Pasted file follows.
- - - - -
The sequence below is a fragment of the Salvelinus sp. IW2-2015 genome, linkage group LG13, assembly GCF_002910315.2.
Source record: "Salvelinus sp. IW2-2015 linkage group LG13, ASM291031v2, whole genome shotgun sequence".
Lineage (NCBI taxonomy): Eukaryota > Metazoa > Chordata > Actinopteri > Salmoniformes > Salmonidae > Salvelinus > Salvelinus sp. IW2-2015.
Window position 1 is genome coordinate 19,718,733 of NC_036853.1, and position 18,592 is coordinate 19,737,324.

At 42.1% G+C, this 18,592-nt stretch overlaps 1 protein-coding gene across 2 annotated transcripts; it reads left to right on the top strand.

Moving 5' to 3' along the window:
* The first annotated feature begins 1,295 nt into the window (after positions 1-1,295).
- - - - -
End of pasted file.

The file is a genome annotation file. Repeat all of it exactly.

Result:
The sequence below is a fragment of the Salvelinus sp. IW2-2015 genome, linkage group LG13, assembly GCF_002910315.2.
Source record: "Salvelinus sp. IW2-2015 linkage group LG13, ASM291031v2, whole genome shotgun sequence".
Lineage (NCBI taxonomy): Eukaryota > Metazoa > Chordata > Actinopteri > Salmoniformes > Salmonidae > Salvelinus > Salvelinus sp. IW2-2015.
Window position 1 is genome coordinate 19,718,733 of NC_036853.1, and position 18,592 is coordinate 19,737,324.

At 42.1% G+C, this 18,592-nt stretch overlaps 1 protein-coding gene across 2 annotated transcripts; it reads left to right on the top strand.

Moving 5' to 3' along the window:
* The first annotated feature begins 1,295 nt into the window (after positions 1-1,295).